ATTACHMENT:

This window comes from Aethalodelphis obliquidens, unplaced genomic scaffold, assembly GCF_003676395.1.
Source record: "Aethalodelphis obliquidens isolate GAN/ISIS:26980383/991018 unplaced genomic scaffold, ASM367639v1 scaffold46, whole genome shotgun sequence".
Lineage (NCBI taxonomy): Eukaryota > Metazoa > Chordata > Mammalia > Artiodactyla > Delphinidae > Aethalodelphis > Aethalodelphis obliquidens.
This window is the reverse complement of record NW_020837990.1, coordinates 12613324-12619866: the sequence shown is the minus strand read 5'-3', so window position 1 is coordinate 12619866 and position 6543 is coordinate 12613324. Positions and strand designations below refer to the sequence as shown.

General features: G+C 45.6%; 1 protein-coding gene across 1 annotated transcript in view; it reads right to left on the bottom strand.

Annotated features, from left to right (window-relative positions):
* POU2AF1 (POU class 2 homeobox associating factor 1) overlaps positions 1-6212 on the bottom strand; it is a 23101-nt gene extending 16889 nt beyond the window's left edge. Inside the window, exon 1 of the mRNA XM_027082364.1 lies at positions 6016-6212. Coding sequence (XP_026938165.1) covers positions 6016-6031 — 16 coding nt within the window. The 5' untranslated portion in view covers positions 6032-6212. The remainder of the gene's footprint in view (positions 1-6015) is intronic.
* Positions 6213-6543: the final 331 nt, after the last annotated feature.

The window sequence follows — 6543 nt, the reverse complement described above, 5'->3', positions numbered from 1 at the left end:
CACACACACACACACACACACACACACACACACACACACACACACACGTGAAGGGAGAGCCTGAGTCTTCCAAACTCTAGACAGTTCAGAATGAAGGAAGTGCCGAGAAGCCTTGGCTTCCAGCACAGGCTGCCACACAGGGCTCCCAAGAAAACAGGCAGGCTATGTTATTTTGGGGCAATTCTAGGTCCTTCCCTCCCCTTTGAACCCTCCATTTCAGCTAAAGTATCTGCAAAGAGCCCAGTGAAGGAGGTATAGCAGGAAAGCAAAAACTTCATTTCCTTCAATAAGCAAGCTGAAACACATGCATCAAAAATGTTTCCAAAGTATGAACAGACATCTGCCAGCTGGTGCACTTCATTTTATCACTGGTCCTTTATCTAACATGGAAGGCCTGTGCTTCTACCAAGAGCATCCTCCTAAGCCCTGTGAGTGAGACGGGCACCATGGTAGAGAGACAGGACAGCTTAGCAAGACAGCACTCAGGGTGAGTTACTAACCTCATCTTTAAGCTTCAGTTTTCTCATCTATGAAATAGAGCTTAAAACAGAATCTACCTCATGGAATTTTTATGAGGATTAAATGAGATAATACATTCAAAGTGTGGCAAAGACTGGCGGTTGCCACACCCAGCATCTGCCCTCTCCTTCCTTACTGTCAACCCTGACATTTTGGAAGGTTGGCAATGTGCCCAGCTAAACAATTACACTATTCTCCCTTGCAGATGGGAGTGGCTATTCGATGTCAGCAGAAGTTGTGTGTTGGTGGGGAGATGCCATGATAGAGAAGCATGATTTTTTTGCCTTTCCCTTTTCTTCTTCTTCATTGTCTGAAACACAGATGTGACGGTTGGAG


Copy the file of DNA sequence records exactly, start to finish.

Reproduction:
This window comes from Aethalodelphis obliquidens, unplaced genomic scaffold, assembly GCF_003676395.1.
Source record: "Aethalodelphis obliquidens isolate GAN/ISIS:26980383/991018 unplaced genomic scaffold, ASM367639v1 scaffold46, whole genome shotgun sequence".
Lineage (NCBI taxonomy): Eukaryota > Metazoa > Chordata > Mammalia > Artiodactyla > Delphinidae > Aethalodelphis > Aethalodelphis obliquidens.
This window is the reverse complement of record NW_020837990.1, coordinates 12613324-12619866: the sequence shown is the minus strand read 5'-3', so window position 1 is coordinate 12619866 and position 6543 is coordinate 12613324. Positions and strand designations below refer to the sequence as shown.

General features: G+C 45.6%; 1 protein-coding gene across 1 annotated transcript in view; it reads right to left on the bottom strand.

Annotated features, from left to right (window-relative positions):
* POU2AF1 (POU class 2 homeobox associating factor 1) overlaps positions 1-6212 on the bottom strand; it is a 23101-nt gene extending 16889 nt beyond the window's left edge. Inside the window, exon 1 of the mRNA XM_027082364.1 lies at positions 6016-6212. Coding sequence (XP_026938165.1) covers positions 6016-6031 — 16 coding nt within the window. The 5' untranslated portion in view covers positions 6032-6212. The remainder of the gene's footprint in view (positions 1-6015) is intronic.
* Positions 6213-6543: the final 331 nt, after the last annotated feature.

The window sequence follows — 6543 nt, the reverse complement described above, 5'->3', positions numbered from 1 at the left end:
CACACACACACACACACACACACACACACACACACACACACACACACGTGAAGGGAGAGCCTGAGTCTTCCAAACTCTAGACAGTTCAGAATGAAGGAAGTGCCGAGAAGCCTTGGCTTCCAGCACAGGCTGCCACACAGGGCTCCCAAGAAAACAGGCAGGCTATGTTATTTTGGGGCAATTCTAGGTCCTTCCCTCCCCTTTGAACCCTCCATTTCAGCTAAAGTATCTGCAAAGAGCCCAGTGAAGGAGGTATAGCAGGAAAGCAAAAACTTCATTTCCTTCAATAAGCAAGCTGAAACACATGCATCAAAAATGTTTCCAAAGTATGAACAGACATCTGCCAGCTGGTGCACTTCATTTTATCACTGGTCCTTTATCTAACATGGAAGGCCTGTGCTTCTACCAAGAGCATCCTCCTAAGCCCTGTGAGTGAGACGGGCACCATGGTAGAGAGACAGGACAGCTTAGCAAGACAGCACTCAGGGTGAGTTACTAACCTCATCTTTAAGCTTCAGTTTTCTCATCTATGAAATAGAGCTTAAAACAGAATCTACCTCATGGAATTTTTATGAGGATTAAATGAGATAATACATTCAAAGTGTGGCAAAGACTGGCGGTTGCCACACCCAGCATCTGCCCTCTCCTTCCTTACTGTCAACCCTGACATTTTGGAAGGTTGGCAATGTGCCCAGCTAAACAATTACACTATTCTCCCTTGCAGATGGGAGTGGCTATTCGATGTCAGCAGAAGTTGTGTGTTGGTGGGGAGATGCCATGATAGAGAAGCATGATTTTTTTGCCTTTCCCTTTTCTTCTTCTTCATTGTCTGAAACACAGATGTGACGGTTGGAG